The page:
Offshore wind turbines are growing in size, strength and power output, but new research from National Center for Atmospheric Research in Boulder, Colorado and the U.S. Department of Energy's National Renewable Energy Laboratory in Golden, Colorado tells us that while these improvements are amazing, there are still more to be made.
As wind farms start to be approved and finally constructed along the Atlantic coast of the U.S., one of nature's most powerful occurrences must be considered: hurricanes. Current turbines are strong enough to withstand them, but the study found that the strongest hurricanes, Category 5, would likely be more than the turbines could take.
In those hurricanes, wind speeds reach up to 90 meters per second.
"Wind speeds of this magnitude have been observed in hurricanes before, but in only a few cases, and these observations are often questioned because of the hazardous conditions and limitations of instruments," said George Bryan of NCAR. "By using large-eddy simulations, we are able to show how such winds can develop and where they occur within hurricanes."
The other thing to consider is the veer of the wind in these hurricanes, or the change in wind direction across a vertical span. In a Category 5 hurricane, the wind can change direction by as much as 55 degrees between the rotor and hub of a wind turbine, meaning an overwhelming strain on the blades.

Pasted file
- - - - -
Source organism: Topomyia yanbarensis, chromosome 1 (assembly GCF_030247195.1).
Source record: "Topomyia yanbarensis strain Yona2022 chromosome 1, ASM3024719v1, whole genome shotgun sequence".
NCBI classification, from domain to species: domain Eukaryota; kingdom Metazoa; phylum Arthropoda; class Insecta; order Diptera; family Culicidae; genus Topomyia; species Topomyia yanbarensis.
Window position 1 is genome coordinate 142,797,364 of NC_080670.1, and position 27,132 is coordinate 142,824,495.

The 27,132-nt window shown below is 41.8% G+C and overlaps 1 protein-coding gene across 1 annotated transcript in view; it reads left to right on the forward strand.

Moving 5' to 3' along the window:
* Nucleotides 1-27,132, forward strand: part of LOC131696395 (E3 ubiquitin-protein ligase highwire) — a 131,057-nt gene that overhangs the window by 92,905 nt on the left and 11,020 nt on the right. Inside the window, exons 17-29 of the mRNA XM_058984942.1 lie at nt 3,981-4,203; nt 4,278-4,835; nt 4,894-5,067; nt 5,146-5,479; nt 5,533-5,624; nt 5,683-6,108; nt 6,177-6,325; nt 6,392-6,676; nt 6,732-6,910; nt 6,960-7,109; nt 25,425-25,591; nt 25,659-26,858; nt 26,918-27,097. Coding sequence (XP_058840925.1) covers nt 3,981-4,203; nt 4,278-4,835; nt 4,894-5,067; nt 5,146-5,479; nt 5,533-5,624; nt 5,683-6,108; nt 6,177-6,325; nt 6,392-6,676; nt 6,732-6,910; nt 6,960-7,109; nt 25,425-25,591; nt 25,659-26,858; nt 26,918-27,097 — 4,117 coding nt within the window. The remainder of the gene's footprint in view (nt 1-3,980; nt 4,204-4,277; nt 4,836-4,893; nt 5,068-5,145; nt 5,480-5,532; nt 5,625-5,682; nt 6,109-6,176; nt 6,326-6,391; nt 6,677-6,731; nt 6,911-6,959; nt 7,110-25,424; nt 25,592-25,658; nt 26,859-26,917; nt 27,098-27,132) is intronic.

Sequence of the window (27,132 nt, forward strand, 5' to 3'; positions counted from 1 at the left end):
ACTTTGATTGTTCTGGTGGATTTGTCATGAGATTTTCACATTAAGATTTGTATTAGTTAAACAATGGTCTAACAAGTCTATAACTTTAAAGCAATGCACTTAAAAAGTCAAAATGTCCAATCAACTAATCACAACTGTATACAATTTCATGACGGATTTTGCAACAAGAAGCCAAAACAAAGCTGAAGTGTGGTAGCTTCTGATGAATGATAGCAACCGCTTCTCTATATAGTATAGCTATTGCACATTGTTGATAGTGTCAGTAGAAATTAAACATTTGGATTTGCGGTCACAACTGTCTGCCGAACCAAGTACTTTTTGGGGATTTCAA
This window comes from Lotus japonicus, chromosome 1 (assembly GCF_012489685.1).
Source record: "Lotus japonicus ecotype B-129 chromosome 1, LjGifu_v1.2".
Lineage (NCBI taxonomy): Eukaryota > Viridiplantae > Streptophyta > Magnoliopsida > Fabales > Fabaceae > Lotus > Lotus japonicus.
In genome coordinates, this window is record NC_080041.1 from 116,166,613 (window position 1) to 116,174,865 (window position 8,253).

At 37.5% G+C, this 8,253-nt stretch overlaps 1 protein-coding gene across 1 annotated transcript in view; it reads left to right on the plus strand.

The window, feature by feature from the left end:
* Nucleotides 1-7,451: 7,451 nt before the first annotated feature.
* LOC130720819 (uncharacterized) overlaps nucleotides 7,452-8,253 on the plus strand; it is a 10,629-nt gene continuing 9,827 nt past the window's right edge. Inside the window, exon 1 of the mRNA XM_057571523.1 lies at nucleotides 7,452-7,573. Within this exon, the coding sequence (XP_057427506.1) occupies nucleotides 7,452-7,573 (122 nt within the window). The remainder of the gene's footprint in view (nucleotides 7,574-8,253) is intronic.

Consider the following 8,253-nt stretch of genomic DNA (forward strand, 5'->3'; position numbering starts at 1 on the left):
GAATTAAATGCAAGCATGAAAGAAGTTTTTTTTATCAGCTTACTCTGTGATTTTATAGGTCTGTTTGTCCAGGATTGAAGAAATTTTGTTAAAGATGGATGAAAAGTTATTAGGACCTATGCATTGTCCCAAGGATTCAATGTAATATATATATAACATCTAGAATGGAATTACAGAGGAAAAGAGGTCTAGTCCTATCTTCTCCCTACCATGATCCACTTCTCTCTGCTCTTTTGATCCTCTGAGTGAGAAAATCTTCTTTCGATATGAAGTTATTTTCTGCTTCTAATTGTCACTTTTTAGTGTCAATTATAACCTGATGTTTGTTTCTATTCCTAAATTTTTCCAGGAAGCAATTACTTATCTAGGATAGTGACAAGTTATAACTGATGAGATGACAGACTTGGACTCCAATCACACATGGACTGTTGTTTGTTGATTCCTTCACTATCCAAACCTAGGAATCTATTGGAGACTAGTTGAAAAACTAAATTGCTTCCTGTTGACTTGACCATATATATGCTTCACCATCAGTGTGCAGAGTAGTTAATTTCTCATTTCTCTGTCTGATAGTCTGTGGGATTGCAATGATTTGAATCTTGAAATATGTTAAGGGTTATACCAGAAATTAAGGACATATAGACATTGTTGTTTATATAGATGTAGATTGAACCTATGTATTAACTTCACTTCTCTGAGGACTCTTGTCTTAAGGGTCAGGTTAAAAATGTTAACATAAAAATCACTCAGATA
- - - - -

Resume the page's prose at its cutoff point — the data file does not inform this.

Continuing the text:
The Atlantic coast is threatened by hurricanes each year, and while the strongest of hurricanes are not common, they happen with enough frequency that wind farms will need to be built with those threats in mind.
"Success could mean either building turbines that can survive these extreme conditions, or by understanding the overall risk so that risks can be mitigated, perhaps with financial instruments like insurance," said Professor Julie Lundquist of ATOC and CU Boulder's Renewable and Sustainable Energy Institute (RASEI). "The next stage of this work would be to assess how often these extreme winds would impact an offshore wind farm on the Atlantic coast over the 20-to-30-year lifetime of a typical wind farm."
The U.S. finally has its first wind farm at Block Island, Rhode Island and the potential for wind energy generation along the east coast is great. It will be a necessary part of the country's transition to cleaner energy, so studies like this will hopefully guide engineers and planners to build turbines and wind farms can take whatever nature throws at them, or at least plan for the costs when they can't.